* MR. J. W. MELLOR (York, W. R., Sowerby)

hoped the House would agree to the Motion. The object of it was only to give the Private Bill Committee to which a Bill was referred power to entertain the matter. When he was Chairman of Committees he came to the conclusion that the Standing Order in its present form was of very little practical use, and that it occasionally worked a good deal of mischief. Even if the Motion were one for rescinding the Standing Order he should support it, because he had never been satisfied that there was any really substantial objection against the proposal that local authorities should work their own tramways. The effect of the Standing Order had been to prevent local authorities from making as good bargains with intending tenants as they might otherwise have made, and the Order had thus been prejudicial to the ratepayers' interests. Some corporations have been driven to work their own tramways without Parliamentary powers. The Standing Order, taking it altogether, was an encumbrance of no value.

MR. EDMUND BOULNOIS (Marylebone, E.)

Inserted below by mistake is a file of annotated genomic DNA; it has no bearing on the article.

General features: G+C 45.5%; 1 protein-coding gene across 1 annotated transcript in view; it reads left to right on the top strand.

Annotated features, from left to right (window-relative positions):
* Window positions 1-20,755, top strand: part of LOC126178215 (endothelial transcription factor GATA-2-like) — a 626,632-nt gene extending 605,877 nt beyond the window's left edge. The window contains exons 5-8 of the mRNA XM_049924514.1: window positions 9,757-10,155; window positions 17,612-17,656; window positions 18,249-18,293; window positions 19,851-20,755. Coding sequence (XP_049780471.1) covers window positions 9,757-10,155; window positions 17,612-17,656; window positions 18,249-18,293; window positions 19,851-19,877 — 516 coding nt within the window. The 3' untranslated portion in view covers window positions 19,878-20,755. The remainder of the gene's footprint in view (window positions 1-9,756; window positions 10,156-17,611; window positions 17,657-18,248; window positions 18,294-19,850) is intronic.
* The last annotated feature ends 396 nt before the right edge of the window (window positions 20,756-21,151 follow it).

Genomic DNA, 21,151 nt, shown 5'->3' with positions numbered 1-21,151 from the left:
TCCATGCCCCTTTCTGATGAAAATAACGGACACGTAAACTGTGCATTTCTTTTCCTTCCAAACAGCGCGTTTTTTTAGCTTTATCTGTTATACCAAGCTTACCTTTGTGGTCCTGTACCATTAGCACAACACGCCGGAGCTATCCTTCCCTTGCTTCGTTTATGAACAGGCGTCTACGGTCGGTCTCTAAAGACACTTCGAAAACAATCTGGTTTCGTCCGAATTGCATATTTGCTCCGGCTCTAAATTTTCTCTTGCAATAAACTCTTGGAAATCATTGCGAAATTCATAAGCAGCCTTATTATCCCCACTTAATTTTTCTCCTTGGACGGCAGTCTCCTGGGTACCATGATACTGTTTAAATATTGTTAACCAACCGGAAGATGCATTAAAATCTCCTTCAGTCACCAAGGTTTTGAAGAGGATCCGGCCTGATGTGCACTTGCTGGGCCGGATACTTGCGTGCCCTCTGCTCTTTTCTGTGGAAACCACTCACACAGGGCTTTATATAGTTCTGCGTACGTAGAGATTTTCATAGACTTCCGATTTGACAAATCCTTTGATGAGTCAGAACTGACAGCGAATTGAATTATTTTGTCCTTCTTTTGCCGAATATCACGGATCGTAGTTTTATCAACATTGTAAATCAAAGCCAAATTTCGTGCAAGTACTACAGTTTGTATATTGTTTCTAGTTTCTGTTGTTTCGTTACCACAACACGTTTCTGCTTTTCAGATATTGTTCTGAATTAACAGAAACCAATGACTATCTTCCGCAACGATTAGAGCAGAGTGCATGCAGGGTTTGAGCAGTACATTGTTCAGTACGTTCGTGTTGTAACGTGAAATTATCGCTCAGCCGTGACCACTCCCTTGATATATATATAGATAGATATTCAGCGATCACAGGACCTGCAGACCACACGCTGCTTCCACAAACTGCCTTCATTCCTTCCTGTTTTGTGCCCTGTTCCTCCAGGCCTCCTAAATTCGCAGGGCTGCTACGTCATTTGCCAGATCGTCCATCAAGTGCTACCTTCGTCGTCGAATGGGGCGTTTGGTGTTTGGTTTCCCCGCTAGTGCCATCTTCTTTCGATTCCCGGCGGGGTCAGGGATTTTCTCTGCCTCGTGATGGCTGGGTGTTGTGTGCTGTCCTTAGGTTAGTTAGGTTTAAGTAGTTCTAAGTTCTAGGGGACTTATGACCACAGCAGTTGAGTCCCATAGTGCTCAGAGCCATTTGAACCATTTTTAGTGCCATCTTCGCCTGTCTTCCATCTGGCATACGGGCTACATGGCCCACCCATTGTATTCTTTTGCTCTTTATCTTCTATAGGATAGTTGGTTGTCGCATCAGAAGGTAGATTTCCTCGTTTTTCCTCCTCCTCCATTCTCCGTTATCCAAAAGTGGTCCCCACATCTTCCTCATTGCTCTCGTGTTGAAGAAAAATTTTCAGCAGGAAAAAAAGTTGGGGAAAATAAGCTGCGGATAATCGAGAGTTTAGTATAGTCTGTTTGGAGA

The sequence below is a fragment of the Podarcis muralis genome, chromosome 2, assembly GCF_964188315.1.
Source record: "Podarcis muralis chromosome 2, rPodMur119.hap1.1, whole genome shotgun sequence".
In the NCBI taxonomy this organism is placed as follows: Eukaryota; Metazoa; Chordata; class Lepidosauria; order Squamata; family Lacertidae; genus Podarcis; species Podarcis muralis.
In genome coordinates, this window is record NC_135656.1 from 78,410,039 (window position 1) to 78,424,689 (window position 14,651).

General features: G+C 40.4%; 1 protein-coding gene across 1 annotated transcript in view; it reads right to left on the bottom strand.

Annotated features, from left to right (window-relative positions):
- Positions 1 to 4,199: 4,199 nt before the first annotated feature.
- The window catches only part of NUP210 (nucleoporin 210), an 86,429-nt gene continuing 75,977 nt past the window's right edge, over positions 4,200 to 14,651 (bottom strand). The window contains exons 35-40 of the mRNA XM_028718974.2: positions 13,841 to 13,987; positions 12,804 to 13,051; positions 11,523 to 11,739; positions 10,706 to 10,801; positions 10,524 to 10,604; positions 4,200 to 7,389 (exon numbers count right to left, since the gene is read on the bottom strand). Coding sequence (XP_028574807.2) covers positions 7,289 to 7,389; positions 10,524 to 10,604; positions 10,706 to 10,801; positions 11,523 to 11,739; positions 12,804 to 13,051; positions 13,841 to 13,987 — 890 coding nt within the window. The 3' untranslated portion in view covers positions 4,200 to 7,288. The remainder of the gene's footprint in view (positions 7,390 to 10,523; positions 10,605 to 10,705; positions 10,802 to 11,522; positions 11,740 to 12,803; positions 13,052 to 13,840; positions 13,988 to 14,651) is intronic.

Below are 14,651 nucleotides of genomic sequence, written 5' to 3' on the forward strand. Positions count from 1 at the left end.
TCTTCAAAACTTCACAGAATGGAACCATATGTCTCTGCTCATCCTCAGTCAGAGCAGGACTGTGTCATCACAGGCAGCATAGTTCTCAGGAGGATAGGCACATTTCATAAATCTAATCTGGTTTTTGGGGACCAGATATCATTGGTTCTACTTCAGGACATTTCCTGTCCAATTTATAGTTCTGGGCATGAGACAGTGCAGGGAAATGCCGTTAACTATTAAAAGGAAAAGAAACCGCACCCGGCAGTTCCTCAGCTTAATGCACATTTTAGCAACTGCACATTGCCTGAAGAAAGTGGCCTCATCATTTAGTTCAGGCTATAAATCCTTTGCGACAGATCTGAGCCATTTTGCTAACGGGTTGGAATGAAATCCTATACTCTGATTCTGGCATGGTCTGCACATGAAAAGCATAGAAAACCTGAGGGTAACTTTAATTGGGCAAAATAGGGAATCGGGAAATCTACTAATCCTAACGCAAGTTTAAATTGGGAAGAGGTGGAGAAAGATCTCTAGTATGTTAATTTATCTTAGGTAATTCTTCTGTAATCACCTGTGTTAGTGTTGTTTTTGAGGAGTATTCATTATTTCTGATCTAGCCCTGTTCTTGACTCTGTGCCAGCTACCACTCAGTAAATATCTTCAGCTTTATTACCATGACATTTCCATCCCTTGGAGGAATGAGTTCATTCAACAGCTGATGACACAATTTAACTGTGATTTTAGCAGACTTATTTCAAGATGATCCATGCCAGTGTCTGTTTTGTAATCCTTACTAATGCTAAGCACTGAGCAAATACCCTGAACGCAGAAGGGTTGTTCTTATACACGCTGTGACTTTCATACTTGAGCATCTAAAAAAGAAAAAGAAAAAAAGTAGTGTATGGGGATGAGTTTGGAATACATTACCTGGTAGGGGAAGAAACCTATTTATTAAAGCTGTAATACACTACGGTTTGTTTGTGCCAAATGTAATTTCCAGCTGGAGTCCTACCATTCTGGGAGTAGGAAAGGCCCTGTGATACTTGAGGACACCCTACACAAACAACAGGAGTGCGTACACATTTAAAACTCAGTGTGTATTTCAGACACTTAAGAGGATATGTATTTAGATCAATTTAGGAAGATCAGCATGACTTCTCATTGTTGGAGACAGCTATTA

protested against the Motion. It was not a convenient mode of dealing with a great question like this, to come to that House and to ask for the suspension of the Standing Order in individual and isolated cases. Whether the Order was a good or bad one, it had existed far too short a time for the pronouncement of a definite opinion upon it. It was passed, it was true, in 1872, but it was amended in 1894, and it was with the amended Order that they were now dealing. With regard to the Vauxhall Tramway Scheme which had been alluded to, there was no urgency whatever. The Bill proposed to sanction construction of a tramway over a bridge which did not exist. He supposed that one or two years would elapse before the London County Council could pull down the old bridge, and three or four years more must elapse before they could build another. It would be time enough for the Council to ask for powers to make the tramway when the new bridge should be near its completion. The London County Council hitherto had always disclaimed any intention to work tramways. When the question first came up in 1891 a resolution to that effect was passed, and it had since been repealed on three occasions. It was on that assurance on the part of the majority of the Council that it was induced to pass the Motion for the acquiring of certain tramways. He feared that if this Standing Order were suspended the Council might take advantage of the circumstance, and begin to work the tramways in London. The Council had not been slow to acquire as many of the London industrial concerns as it could. Now the Council wanted to take over the water companies at its own price.